19 nov 2020 – 30 jan 2021
There’s nothing as extraordinary as when you really look at things. When you look not at what you think they are or what they mean, just what they appear. I don’t think I see things all the time, or I just see things in blinks and flashes. There’s a confrontation and you really start to look, trying to see something. It’s best to get everything else out of the way.
The Winter light in New York is unmistakable, especially to anyone who has looked at it and through it. Crisp, silvery and clear, the thin blue of the afternoon sky has a clarity that feels as cold as it appears. The citizens of the city do still inhabit the streets, but mostly to go from one interior to another – from one contained protective warmth to another. Outside, the city’s trees are always there, only now in naked silhouette.
These three paintings of trees by Alex Katz are monumental pictures. Elegiac portraits of unique individuals who stand with a remoteness at the edges of our time. Not truly withdrawn, but abiding apart from the churn that surrounds them, these sentinels embody elegance and brutal lucidity. The hallucinatory cropping of each work suggests a screen through which we encounter our reflected selves in infinite space.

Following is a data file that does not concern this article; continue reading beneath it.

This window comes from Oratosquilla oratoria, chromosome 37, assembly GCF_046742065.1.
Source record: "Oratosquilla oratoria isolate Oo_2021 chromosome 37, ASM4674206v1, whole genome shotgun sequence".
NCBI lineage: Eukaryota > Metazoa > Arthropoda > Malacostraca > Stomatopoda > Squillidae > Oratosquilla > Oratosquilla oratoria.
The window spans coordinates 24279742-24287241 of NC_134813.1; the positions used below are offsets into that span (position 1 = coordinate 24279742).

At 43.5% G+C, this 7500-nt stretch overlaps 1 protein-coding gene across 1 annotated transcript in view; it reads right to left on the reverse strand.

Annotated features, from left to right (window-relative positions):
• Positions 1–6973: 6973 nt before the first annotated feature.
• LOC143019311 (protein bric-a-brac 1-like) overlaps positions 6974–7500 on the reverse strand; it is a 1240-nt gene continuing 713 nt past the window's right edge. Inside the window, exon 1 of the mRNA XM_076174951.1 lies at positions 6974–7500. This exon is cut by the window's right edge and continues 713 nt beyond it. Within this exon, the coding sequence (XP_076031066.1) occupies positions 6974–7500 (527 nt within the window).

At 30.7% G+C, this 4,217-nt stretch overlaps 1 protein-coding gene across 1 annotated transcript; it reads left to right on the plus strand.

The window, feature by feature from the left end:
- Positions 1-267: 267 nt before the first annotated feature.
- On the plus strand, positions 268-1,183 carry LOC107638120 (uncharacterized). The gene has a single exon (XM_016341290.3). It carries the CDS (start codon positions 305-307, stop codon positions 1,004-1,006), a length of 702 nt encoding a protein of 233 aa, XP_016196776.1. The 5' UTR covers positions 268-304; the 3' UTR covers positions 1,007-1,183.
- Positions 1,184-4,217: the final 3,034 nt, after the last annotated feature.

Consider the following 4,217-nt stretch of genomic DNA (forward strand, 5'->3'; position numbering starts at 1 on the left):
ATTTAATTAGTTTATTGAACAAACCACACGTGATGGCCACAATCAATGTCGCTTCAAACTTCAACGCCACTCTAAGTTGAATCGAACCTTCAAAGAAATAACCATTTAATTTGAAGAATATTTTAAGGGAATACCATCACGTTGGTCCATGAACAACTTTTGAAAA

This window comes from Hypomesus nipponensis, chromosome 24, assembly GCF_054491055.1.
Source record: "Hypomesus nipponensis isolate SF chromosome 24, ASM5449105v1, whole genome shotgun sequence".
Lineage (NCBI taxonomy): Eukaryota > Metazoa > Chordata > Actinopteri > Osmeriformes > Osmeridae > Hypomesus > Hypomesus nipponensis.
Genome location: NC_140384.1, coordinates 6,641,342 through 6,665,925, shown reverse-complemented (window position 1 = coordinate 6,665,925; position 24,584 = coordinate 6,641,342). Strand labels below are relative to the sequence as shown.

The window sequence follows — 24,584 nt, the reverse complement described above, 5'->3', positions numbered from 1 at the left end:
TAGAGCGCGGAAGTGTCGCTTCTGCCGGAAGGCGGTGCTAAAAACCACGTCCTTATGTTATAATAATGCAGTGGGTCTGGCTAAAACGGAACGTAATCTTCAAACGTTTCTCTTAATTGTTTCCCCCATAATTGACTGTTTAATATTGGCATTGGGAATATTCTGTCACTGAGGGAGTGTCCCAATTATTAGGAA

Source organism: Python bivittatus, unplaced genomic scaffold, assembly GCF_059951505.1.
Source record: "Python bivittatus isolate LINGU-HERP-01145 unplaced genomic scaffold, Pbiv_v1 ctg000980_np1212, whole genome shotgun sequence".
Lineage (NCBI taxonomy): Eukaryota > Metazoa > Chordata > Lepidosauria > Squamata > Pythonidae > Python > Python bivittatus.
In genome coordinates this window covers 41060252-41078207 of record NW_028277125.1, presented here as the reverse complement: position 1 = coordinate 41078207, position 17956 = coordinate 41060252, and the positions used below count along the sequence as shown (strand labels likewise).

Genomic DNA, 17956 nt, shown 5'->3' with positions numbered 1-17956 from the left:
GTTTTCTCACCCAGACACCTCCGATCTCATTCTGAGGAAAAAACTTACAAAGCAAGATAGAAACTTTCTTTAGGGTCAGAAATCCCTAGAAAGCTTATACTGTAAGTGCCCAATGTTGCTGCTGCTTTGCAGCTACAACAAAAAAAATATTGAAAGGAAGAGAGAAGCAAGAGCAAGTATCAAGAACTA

Alex Katz arrests our gaze with the stark beauty of that New York light and the rendering of a talisman so ubiquitous it is invisible. Walking from one warm human zone to another, Alex Katz apprehends in the instant and, retaining that sensation, then paints on the outer edge of the moment, conveying the impermanence of the light and the present.
We cannot kick our yearning for transcendent absolutes, but these trees do not exist outside of the cold fact of that light that surrounds, embraces and defines them. Alex Katz confronts our eye with imagery that is nothing but itself. He paints cold and impersonal – absent of any feeling for the inner lives of his subjects. He renders with the pragmatism of an urgent muralist with time breathing down his neck. Humanism is absent, the sentiment is stripped away, as bare as the winter trees themselves.
Sant’Andrea De Scaphis
Via dei Vascellari, 69